Lady Jane (VHS, 140 min.), fictionalized costume epic, starring Helena Bonham Carter , Paramount Pictures, 1985.
Constance B. Rynder , Professor of History, The University of Tampa, Tampa, Florida
Grey, Lady Jane (1537–1554)
Grey, Lady Jane (1537–1554)
The reigning queen of England for nine days, Lady Jane Grey was the great-granddaughter of King Henry VII and the grandniece of King Henry VIII. She was born in Leicester, the daughter of the Marquess of Dorset, who sent her to the royal court when she was nine to tend to Catherine Parr, the sixth wife of Henry VIII. In July 1553, she was proclaimed as queen—although never officially crowned—after the death of Edward VI, the young Protestant son of Henry who had passed the monarchy to Jane in his will. Under the protection of the Duke of Northumberland, she was supported by English Protestants who opposed the Catholic princess Mary, a daughter of Henry who was threatening to return property seized by the Church of England to the Catholics. When her accession was found unlawful, Grey was deposed from the throne. In 1554, a rebellion against Queen Mary broke out. Suspecting Grey of taking part in the plot against her, Mary had her young cousin arrested, imprisoned, and beheaded.
Grey, Lady Jane (1537–1554)
Grey, Lady Jane (1537–1554)
Teenaged usurper of the English throne. Name variations: Lady Jane Dudley. Born Oct 1537 at Bradgate, Leicestershire, England; executed Feb 12, 1554, in Tower of London; eldest surviving dau. of Henry Grey (d. 1554), marquis of Dorset (later duke of Suffolk), and Frances Brandon (1517–1559, granddau. of King Henry VII); sister of Lady Catherine Grey (c. 1540–1568) and Mary Grey (1545–1578); m. Lord Guildford Dudley, May 21, 1553; no children.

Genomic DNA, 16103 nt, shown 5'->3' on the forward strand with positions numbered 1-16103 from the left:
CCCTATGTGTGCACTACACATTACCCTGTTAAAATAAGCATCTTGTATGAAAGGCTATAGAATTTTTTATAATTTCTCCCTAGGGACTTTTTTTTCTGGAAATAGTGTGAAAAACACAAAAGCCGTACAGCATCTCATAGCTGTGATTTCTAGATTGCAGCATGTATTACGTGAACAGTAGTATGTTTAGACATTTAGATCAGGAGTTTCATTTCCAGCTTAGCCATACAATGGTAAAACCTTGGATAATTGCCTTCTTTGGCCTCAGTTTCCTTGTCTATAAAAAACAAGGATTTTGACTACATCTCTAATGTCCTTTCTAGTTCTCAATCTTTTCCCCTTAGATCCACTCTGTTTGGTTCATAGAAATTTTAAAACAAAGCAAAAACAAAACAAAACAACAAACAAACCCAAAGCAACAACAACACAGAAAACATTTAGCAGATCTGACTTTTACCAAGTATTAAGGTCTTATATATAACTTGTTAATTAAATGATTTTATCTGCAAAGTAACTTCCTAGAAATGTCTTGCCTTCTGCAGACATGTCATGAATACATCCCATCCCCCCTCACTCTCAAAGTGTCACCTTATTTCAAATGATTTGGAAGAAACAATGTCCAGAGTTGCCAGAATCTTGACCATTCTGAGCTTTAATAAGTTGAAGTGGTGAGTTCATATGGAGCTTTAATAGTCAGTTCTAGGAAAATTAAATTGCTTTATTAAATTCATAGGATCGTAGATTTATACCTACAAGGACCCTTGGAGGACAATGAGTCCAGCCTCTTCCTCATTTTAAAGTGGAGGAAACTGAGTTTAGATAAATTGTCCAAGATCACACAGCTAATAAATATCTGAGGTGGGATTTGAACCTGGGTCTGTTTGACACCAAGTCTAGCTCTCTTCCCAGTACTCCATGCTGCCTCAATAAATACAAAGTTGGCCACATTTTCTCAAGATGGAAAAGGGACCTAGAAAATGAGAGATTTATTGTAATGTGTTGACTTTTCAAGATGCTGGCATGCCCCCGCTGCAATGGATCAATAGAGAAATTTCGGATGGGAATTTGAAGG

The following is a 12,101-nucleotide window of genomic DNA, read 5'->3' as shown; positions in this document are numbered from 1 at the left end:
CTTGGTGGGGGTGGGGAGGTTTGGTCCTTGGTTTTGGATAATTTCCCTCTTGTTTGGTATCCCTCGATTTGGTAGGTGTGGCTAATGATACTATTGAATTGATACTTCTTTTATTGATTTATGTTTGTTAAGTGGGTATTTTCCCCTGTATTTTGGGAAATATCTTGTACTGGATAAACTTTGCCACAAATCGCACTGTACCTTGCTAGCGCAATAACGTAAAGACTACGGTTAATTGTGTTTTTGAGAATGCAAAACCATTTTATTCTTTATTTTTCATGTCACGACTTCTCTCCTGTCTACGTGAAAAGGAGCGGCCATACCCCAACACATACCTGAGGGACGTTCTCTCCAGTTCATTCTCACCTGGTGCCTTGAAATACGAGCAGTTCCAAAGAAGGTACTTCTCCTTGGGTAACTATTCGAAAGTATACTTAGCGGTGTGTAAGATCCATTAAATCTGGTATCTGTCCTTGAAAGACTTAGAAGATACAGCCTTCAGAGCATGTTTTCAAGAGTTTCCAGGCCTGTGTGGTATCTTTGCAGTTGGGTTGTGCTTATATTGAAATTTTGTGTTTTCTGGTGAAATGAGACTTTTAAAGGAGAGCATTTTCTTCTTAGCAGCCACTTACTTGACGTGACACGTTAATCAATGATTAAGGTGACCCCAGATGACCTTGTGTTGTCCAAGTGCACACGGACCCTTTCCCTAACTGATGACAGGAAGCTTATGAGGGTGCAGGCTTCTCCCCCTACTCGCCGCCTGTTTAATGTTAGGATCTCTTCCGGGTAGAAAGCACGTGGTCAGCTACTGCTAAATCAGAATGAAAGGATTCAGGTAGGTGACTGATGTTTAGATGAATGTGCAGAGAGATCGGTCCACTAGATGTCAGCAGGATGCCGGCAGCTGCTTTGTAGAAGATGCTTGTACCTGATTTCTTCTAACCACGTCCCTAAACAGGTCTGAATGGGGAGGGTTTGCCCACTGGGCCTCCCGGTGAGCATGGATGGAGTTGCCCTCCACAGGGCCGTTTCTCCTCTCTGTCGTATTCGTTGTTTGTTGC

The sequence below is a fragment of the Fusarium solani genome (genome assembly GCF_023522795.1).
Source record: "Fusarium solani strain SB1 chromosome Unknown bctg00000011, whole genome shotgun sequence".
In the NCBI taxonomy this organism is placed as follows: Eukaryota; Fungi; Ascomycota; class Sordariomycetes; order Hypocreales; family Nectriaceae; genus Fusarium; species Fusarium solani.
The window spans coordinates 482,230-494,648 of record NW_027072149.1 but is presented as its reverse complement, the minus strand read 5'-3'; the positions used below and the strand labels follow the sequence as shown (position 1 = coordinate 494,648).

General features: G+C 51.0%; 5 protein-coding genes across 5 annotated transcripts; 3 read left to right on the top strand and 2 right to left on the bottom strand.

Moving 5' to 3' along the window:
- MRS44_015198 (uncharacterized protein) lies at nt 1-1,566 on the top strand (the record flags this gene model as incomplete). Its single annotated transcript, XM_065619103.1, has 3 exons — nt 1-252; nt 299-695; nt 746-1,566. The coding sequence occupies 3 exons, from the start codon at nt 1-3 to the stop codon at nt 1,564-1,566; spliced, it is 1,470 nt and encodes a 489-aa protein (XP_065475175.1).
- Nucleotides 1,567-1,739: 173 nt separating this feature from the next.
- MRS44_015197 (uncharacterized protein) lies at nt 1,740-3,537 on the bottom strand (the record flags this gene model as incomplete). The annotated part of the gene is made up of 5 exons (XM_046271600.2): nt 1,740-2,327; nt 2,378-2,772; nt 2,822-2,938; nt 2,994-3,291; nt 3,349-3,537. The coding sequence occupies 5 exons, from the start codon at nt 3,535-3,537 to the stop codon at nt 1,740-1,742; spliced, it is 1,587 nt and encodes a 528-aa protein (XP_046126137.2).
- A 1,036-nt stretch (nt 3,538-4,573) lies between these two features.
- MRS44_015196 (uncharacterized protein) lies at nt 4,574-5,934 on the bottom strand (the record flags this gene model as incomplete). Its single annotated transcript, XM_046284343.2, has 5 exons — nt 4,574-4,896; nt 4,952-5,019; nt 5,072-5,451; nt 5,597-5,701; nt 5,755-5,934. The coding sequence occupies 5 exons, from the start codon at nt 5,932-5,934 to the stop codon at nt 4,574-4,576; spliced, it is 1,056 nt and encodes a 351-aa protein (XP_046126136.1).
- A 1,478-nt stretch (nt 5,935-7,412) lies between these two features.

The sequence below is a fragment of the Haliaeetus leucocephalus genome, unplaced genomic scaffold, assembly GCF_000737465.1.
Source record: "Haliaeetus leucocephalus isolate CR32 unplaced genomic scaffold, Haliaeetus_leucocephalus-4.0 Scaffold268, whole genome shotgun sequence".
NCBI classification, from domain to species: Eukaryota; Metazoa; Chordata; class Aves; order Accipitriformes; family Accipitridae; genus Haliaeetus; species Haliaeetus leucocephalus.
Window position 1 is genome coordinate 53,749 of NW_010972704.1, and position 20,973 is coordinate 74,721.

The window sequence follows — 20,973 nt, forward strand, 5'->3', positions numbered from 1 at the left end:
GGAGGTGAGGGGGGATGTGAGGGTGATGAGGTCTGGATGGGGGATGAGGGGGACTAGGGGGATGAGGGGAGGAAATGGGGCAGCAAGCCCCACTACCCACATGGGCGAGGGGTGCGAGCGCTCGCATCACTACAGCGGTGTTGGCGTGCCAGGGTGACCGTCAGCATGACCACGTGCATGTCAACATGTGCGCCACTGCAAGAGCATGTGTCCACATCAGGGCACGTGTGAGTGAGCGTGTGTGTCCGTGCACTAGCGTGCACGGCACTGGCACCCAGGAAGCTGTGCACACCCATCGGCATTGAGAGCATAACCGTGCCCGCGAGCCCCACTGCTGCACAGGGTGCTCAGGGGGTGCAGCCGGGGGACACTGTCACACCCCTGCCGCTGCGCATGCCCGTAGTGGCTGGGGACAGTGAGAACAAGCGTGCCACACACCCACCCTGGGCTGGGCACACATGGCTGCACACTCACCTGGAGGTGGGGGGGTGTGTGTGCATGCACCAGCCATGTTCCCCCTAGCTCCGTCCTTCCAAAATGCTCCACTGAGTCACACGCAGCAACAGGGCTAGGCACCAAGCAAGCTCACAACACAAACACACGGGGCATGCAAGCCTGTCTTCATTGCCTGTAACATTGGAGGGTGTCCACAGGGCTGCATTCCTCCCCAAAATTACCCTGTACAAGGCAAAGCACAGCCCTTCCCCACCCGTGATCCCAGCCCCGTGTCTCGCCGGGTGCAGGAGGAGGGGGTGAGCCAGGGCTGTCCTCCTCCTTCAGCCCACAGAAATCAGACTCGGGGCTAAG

Reigned for 9 days before being executed in the Tower of London; lived out brief life as a pawn of her ambitious parents and their political connections at court; entered the service of Queen Catherine Parr (1546); coerced into marrying Lord Dudley by his father, the duke of Northumberland (1553); with the death of the king, proclaimed queen by Northumberland without her knowledge; convicted of high treason against Queen Mary I and executed (1554).
See also Alison Plowden, Lady Jane Grey and the House of Suffolk (Watts, 1986); Hester Chapman, Lady Jane Grey: The Nine Days Queen (Little, Brown, 1962); Mary Luke, The Nine Days Queen (William Morrow, 1986); David Mathew, Lady Jane Grey: The Setting of the Reign (Eyre Methuen, 1972); films Lady Jane Grey, starring Nova Pilbeam (1936) and Lady Jane, starring Helena Bonham Carter (1985); and Women in World History.
Grey, Lady Jane
Sue Minna Cannon